John Michael Greer describes the relationship between oil supplies and international power. This is not fun reading if you are an American who believes that we can prosper with the same thinking about energy that dominated the 1900’s. Excerpts below.
The basis of American power was geological, rooted in the accidents of paleoecology that left immense deposits of crude oil in half a dozen American states, and can be measured by the fact that in 1950 the United States produced more crude oil than the rest of the world put together. Winston Churchill famously remarked that the Allies had floated to victory in the First World War on an ocean of American oil, and the Second depended even more dramatically on oil production, with oil-poor Germany and Japan overwhelmed by the tanks, ships, and planes of oil-rich America and Russia.
By the first wave of energy crises in the 1970s, however, the geological basis for American ascendancy no longer existed, because most of it had been pumped out of the ground and burnt. I’ve argued elsewhere that the American political class in the Seventies faced a difficult choice between a transition to sustainability and a high-tech, high risk nuclear society, and ended up choosing neither because the costs on both sides were too high. Since then, political and economic gimmicks and a willingness to burn through our remaining resources with reckless abandon have papered over the hard reality of American decline.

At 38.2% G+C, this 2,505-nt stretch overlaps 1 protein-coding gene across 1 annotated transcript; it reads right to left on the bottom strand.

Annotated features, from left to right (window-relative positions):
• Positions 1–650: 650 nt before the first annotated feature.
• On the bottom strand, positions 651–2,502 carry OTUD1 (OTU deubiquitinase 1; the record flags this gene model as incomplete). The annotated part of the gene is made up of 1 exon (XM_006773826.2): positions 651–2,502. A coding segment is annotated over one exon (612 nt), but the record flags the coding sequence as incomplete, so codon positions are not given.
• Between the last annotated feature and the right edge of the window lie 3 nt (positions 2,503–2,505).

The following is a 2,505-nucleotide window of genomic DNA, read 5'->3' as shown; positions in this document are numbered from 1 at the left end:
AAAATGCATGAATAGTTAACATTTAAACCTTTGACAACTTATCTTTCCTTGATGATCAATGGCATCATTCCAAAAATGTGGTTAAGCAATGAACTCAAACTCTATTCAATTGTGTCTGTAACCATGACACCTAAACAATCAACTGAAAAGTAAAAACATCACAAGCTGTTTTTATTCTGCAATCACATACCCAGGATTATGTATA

It’s in this context, I’ve suggested, that the neoconservative adventures of the last decade needs to be interpreted. By the end of the 1990s, it was very likely clear even to the most recalcitrant members of America’s political class that trusting the free market to find a long-term solution to America’s energy dependence had failed. It’s a matter of public knowledge that investment banker Matthew Simmons, one of the first voices to raise an alarm over peak oil in the 1990s, was brought in as a consultant to Vice President Cheney immediately after the 2000 election. The march to war that followed can best be understood as a desperate attempt to keep the dream of empire from collapsing completely by giving America control over Iraqi oil reserves.
It was a bad plan, pragmatically as well as ethically, and the incompetence with which it was put into effect has not exactly helped the situation. Still, I’m far from sure that those Americans who talk about their eagerness to see the troops come home from the Middle East have quite grasped what they are asking for. For the last sixty years the American way of life has depended on wildly unequal international relationships that guarantee the 5% of the human race that lives in the United States access to more than 30% of the world’s energy and other resources.